ICBC rates are up 5.5 per cent

Hydro, ICBC, MSP fees up in 2016

Premier Christy Clark's government has intervened in BC Hydro and car insurance rates, medical premiums up 40 per cent since 2010

Medical Services Plan premiums, electricity bills and vehicle insurance rates are up in 2016, reviving criticism of the B.C. government’s constant boast about keeping taxes low.

MSP premiums rise from $144 to $150 as of Jan. 1, for a family of three earning more than $30,000 a year. For a single person in the same income group, the rate goes from $72 to $75, with lower rates for lower incomes down to $22,000 a year, where premiums drop to zero.

B.C. is now the only province in Canada with a health care fee, and it has risen about 40 per cent since 2010. Premier Christy Clark has defended the fee as a signal to citizens about the enormous cost of providing health care.

BC Hydro rates have been politically dictated since Clark and Energy Minister Bill Bennett intervened to cap rate increases in 2013. Hydro rates jumped nine per cent in 2014, followed by annual increases of six, four, 3.5 and three per cent in the 10-year rate plan. Starting with the proposed four per cent increase in 2016, the independent B.C. Utilities Commission (BCUC) is reviewing if rate increases can be lower than what is capped in the rate plan.

Insurance Corporation of B.C. basic vehicle insurance went up by 5.5 per cent on Nov. 1, an increase still subject to review by the BCUC. That works out to an increase of $3.70 per month added for the average driver.

ICBC had proposed the maximum 6.7 per cent increase to cover increasing costs of personal injury claims and fraud, but the province gave it permission for a one-time transfer of $450 million from its optional insurance business to subsidize the basic rate.

In a year-end interview, NDP leader John Horgan stopped short of promising to eliminate MSP premiums, but he called it a “regressive tax” that would be part of a broad review of B.C. taxation fairness if he wins the 2017 election.

The Canadian Taxpayers’ Federation says people who benefit from Prime Minister Justin Trudeau’s promised middle-class tax cut will see most of those savings eaten up by provincial and municipal tax increases.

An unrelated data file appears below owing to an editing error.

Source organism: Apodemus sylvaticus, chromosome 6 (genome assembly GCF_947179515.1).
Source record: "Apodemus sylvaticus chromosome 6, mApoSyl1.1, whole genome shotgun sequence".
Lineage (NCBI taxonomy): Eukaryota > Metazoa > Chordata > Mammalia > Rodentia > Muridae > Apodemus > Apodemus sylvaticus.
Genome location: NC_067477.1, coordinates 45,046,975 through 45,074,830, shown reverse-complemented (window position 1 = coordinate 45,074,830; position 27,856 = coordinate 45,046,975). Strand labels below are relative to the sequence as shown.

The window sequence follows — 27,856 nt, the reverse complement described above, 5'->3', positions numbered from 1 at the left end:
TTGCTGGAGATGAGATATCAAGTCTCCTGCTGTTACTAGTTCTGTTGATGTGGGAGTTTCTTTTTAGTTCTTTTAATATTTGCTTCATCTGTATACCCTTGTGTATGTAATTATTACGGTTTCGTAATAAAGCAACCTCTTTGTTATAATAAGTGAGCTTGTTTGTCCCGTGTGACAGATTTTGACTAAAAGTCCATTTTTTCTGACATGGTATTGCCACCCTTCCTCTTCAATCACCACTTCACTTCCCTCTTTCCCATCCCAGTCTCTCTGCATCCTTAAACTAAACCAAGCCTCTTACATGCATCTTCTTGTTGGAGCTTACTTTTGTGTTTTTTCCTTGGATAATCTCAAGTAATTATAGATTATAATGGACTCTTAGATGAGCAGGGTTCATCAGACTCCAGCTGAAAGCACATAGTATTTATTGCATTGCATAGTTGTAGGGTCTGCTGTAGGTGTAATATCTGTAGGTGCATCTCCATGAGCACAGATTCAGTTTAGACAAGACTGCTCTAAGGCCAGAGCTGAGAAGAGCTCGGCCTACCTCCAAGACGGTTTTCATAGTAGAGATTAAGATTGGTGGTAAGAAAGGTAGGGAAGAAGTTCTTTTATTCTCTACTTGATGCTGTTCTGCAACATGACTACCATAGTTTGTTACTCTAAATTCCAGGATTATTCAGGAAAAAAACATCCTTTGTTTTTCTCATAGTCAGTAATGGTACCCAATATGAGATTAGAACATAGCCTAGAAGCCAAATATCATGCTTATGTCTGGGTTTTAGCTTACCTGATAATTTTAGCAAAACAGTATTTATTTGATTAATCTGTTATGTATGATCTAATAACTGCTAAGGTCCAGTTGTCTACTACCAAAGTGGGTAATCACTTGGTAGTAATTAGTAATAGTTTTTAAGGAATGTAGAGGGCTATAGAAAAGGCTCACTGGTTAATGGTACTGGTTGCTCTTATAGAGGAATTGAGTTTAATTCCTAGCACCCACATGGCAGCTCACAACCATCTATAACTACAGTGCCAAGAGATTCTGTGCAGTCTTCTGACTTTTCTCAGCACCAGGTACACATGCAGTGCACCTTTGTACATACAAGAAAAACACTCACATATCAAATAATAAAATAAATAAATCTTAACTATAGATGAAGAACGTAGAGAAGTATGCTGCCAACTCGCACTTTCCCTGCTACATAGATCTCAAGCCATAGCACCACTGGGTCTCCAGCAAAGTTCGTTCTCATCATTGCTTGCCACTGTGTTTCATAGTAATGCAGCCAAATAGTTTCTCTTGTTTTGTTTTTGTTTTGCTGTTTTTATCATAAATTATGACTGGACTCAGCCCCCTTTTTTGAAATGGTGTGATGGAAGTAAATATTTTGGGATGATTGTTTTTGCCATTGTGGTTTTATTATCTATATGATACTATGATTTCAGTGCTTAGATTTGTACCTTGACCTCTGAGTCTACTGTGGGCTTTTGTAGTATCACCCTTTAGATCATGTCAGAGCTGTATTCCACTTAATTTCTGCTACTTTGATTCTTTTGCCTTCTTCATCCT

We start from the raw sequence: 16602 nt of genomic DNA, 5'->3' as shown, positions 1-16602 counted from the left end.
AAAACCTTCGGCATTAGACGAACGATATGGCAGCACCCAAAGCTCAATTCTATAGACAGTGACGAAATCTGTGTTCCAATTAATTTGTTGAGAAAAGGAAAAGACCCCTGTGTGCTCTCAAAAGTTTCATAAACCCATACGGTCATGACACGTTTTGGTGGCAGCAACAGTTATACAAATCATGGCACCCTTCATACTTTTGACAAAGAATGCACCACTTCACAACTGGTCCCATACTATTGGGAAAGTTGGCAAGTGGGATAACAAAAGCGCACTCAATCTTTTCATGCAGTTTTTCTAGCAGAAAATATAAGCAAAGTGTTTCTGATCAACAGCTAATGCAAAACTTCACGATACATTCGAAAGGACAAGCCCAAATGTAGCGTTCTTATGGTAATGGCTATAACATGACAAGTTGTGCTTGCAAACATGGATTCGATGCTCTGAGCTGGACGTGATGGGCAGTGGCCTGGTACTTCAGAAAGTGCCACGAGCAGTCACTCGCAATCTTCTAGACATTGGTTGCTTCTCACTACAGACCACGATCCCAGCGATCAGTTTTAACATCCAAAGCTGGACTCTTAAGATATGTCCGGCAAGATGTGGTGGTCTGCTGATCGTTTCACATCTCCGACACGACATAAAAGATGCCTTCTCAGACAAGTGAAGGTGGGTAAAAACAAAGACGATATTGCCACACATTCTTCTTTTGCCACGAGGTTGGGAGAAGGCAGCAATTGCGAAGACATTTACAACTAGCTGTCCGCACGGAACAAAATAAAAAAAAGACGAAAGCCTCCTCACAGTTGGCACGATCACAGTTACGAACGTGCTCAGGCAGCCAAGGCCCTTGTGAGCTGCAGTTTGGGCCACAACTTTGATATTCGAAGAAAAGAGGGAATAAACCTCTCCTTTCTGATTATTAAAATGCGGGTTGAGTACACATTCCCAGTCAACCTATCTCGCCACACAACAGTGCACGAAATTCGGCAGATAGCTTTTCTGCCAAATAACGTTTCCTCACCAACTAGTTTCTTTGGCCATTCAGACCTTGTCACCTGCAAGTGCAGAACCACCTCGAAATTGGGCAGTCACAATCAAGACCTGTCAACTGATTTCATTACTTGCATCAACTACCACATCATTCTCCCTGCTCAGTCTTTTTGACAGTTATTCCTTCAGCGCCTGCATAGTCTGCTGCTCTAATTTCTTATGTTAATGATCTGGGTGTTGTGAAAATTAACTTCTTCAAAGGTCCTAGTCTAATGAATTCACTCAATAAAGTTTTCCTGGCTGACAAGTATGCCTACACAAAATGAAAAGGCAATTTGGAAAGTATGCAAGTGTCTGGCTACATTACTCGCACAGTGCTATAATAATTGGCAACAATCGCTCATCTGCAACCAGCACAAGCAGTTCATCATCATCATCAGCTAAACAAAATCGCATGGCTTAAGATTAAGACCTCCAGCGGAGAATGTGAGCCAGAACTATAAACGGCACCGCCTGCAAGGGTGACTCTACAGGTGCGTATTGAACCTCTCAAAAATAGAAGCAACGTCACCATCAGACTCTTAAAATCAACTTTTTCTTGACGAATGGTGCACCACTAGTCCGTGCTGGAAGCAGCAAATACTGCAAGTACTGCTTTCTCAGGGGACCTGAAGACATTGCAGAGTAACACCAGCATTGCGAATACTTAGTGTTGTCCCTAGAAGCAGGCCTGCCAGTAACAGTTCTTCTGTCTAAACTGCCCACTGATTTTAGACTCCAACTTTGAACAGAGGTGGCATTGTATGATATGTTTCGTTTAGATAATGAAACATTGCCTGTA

Trudeau vowed to reduce the federal income tax bracket between $45,282 and $90,563 from 22 per cent to 20.5 per cent, and increase the rate for income over $200,000 from 29 to 33 per cent. The change would provide up to $2,000 in tax relief for middle-income earners, with dual-income households benefiting most, CTF federal director Aaron Wudrick says.

Municipal taxes are expected to increase across the province in 2016, with local councils preparing to set budgets for the new fiscal year that starts April 1. Port Alberni has proposed a seven per cent increase, and the CTF says it hasn’t found any B.C. municipalities yet that propose to freeze or lower property tax rates.

With the rapid rise in property prices continuing in parts of the Lower Mainland, the B.C. Assessment Authority sent out 37,000 letters in December, warning single-family homeowners to brace for a big jump in their assessed value.

 

Comments are closed

Just Posted

The end of an Echo

Invermere Valley Echo shuts down operations in Columbia Valley

Creating a new narrative for Canal Flats

Economic development consultant hired, lists vision for next 90 days

UPDATE: Crews battle as wildfires rage in B.C. Interior

Crews brace for another day on B.C. firelines as no let up is likely

VIDEO: B.C. wildfires by the numbers

Wildfires continue to engulf regions of B.C.’s forests and communities.

VIDEO: More than 180 wildfires burning across B.C.

Firefighters from other provinces called in to assist

DTSS Grad March 2017

DTSS Grad March 2017

59 cats seized in Chase

59 neglected and injured cats were seized from a property in Chase

Soundgarden singer Chris Cornell dead at age 52

The singer/songwriter passed away early Thursday morning in Detroit

Paying tribute to a primeval passage

Uninterrupted celebrates the Adams River sockeye run in an extraordinary way.

UPDATE: Pemberton Music Festival cancelled, no automatic refunds

In the past, the music festival located in Pemberton drew large crowds last year of 180,000 fans

Medical wait times cost B.C. patients $2,300 each

New Fraser Institute report places B.C. at second worst in costs associated with long wait times

UPDATE: 22 killed at Ariana Grande concert

Witnesses reported hearing two loud bangs coming from near the arena’s bars at about 10:35 p.m.

One in three Canadian high school students have rode with drinking drivers, study reveals

Nearly one in five rode with a driver who’d been smoking pot

Top court to hear federal government’s appeal on residential school records

A lower court judge ruled to destroy the stories after 15 years unless consent is given to preserve

Most Read